As I reported early last year, Autodesk is going to discourage you from paying for upgrades as and when you see fit. It is doing this by charging you 50% of the cost of a full license to upgrade from the previous release. The same 50% cost will apply if you crossgrade [edit: crossgrade from an non-current release, that is] (say if you move from AutoCAD to a vertical). If your product is more than three releases old, you can’t upgrade. This change takes effect from 16 March 2010. There were some discounted upgrade offers to get you signed over early, but these have now expired. If you are thinking of upgrading or crossgrading, I suggest you contact your reseller, get out your calculator and consider doing it in the next few weeks.
There is some laughable doublespeak in the Autodesk marketing of this change, such as “streamlining our upgrade pricing based on feedback from customers and resellers,” but I can’t imagine anyone being fooled by such nonsense. It’s obvious that Autodesk is not doing this because you all asked for upgrade prices to be trebled to make a nice predictable percentage, it’s doing this to force upgraders on to Subscription. Once you’re on Subscription, you’re paying a year in advance for an upgrade (bonus cashflow!), and you’re something of a captive market, theoretically providing Autodesk with a more regular source of income. (The financial crisis has knocked something of a dent in that theory, as many companies have chosen not to renew subscriptions for products that were previously used by now-retrenched employees).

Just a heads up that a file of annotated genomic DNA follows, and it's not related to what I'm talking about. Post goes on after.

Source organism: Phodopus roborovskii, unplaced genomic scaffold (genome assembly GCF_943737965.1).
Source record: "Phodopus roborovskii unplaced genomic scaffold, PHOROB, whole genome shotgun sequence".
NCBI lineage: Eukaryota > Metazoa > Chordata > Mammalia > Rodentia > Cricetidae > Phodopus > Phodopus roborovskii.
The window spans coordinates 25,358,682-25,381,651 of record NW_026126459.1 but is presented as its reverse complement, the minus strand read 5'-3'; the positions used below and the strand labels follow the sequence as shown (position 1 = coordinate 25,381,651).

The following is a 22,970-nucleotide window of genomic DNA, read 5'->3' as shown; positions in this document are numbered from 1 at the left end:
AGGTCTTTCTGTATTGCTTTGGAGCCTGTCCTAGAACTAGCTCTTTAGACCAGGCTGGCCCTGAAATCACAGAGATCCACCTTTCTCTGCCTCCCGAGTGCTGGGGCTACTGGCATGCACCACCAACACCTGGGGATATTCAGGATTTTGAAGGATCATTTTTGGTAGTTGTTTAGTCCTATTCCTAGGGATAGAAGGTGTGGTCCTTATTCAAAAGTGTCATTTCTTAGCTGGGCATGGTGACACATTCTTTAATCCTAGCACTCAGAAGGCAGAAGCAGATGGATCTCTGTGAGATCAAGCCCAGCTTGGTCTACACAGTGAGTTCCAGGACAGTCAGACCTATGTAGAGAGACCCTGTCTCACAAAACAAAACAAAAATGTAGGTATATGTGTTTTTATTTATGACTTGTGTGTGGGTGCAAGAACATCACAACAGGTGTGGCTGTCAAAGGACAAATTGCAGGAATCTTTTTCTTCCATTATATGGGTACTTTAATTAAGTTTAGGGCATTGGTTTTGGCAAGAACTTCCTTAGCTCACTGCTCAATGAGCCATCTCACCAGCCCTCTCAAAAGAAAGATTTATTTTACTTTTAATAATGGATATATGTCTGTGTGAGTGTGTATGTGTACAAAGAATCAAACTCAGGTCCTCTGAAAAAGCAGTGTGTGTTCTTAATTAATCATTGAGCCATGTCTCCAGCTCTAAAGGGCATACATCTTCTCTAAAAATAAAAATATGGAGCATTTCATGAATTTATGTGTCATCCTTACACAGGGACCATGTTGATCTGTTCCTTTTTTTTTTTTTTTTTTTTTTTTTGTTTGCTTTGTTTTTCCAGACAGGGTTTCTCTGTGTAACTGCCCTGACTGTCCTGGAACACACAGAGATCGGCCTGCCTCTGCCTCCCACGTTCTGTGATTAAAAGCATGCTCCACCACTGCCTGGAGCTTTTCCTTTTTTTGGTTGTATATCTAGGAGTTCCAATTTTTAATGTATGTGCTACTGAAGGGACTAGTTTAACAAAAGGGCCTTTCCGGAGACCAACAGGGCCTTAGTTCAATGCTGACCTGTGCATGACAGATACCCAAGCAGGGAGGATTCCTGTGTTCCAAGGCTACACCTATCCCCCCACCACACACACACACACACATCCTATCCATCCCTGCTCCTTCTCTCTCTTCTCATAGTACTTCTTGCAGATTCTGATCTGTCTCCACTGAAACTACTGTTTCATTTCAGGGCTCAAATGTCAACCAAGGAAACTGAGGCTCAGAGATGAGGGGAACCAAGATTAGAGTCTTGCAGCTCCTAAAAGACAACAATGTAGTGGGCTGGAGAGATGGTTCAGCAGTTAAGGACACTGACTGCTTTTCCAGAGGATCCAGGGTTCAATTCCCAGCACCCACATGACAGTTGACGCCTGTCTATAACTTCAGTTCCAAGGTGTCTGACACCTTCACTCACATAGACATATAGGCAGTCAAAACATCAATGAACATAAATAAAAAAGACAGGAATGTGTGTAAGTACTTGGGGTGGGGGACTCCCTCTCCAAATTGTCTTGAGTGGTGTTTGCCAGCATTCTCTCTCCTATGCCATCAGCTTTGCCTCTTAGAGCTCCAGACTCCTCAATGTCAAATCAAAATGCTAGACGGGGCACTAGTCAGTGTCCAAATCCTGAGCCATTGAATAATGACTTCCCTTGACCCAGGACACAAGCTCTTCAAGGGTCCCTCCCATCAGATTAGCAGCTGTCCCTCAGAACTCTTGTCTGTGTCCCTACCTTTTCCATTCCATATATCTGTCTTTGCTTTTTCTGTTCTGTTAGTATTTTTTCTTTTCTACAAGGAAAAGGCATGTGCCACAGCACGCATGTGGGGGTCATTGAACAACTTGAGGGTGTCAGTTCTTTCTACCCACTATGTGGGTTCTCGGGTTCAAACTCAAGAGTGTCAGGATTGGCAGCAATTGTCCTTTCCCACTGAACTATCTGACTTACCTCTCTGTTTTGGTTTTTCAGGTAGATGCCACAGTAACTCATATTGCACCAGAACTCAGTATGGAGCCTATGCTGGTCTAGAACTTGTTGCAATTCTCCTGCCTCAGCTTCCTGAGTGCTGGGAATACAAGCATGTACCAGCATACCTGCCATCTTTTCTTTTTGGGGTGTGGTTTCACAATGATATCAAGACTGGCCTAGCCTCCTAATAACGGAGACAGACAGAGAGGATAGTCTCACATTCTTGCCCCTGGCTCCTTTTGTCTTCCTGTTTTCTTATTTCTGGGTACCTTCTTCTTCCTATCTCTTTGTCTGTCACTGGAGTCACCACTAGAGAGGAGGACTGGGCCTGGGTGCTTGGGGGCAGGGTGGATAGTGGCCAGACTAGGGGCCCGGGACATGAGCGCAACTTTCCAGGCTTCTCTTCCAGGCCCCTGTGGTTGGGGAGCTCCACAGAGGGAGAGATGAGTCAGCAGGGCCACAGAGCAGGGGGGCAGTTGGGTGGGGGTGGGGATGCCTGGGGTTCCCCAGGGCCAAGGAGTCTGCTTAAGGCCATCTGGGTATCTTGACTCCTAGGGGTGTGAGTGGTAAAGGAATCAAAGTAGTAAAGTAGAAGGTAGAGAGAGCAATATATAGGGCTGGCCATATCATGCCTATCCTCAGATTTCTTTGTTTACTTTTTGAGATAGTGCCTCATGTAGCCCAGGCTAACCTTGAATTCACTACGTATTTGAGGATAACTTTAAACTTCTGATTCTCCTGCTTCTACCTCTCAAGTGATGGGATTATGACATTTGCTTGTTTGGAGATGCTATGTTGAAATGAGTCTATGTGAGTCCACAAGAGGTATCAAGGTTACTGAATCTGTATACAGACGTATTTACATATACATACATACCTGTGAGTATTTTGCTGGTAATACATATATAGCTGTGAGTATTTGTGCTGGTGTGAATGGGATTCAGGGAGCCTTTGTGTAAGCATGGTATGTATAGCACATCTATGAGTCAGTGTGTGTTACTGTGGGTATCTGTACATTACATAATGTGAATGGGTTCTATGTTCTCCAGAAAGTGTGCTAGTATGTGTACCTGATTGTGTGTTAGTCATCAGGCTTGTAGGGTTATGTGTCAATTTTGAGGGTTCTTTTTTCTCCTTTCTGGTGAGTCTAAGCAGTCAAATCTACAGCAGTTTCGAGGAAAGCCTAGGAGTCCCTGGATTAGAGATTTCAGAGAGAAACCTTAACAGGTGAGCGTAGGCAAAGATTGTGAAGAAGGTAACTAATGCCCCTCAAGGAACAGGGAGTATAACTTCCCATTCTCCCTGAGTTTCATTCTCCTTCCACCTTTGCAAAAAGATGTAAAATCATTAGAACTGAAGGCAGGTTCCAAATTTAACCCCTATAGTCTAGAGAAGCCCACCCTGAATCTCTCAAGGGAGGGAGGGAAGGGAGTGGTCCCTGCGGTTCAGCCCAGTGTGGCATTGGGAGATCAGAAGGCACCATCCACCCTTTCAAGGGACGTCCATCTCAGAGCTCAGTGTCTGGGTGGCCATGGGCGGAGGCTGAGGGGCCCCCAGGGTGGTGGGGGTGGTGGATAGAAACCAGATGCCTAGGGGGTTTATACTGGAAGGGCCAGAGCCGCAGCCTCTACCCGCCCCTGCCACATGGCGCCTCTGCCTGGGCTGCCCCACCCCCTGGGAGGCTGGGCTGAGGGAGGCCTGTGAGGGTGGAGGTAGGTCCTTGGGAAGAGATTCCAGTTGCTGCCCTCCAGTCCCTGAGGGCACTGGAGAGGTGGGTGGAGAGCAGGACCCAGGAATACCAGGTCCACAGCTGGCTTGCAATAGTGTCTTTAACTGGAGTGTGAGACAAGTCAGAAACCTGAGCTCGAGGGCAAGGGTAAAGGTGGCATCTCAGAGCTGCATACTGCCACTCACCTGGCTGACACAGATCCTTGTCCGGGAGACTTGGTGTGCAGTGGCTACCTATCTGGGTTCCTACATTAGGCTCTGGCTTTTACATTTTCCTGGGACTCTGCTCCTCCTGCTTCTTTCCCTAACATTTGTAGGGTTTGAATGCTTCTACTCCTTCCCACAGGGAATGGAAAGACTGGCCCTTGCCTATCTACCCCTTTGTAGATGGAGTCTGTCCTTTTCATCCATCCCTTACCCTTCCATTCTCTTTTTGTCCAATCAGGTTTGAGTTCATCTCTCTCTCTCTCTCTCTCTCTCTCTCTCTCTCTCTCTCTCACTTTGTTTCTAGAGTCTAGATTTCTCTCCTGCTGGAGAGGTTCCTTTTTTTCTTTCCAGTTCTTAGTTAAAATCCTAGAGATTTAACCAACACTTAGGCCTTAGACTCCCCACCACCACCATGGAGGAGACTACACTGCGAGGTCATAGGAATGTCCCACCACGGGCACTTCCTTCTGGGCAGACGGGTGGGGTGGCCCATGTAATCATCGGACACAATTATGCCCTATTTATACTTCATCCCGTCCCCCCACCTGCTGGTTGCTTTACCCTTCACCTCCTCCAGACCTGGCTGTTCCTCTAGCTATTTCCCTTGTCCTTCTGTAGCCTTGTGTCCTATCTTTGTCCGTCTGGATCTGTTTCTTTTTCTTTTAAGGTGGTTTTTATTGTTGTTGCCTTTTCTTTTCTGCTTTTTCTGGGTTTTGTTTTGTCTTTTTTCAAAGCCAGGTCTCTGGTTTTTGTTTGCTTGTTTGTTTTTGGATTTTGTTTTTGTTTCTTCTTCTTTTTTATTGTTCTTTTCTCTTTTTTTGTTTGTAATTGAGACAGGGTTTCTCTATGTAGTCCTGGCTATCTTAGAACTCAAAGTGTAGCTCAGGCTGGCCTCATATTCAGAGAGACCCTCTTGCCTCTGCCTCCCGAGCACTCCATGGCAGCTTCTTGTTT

If you’re already on Subscription, you may be feeling pretty smug right now. Don’t be. Once Autodesk’s user base is effectively converted to the Subscription model, Autodesk will be free to do all sorts of things to that user base. Things like jacking up Subscription prices, reducing or eliminating existing Subscription services, and slipping little clauses into the EULA so you’re “agreeing” that you will lose your license if you stop paying your annual fees. You may be able to think of other things that you won’t like but which will benefit Autodesk shareholders. Maybe not, because Autodesk is too nice to its customers? Maybe I’m just cynical? Then again, if a couple of years ago I had suggested that Autodesk would treble (sorry, “simplify”) upgrade prices, more than a few would have thought I was paranoid.
Autodesk’s various little Subscription carrots have had limited success among its customers, so now it’s time for the big stick. In effect, Autodesk is encouraging you to get on Subscription or get out. What to do? Jump off the upgrade/Subscription train altogether and stick with what you have? Upgrade once now and stick there indefinitely? Upgrade every 3 years? Buy a new license every 6 to 10 years? Hang on and hope Autodesk introduces an upgrade amnesty in a few years? Move over to one of Autodesk’s competitors? My guess is that a large majority of us are going to just do as we’re directed and get onto Subscription.
I’d like to hear from you. What are you going to do, and why? If you’re on Subscription already, are you concerned about what Autodesk might do in the future?
Disclosure: I manage several dozen Autodesk licences for a large organisation which has been on Subscription for quite a few years.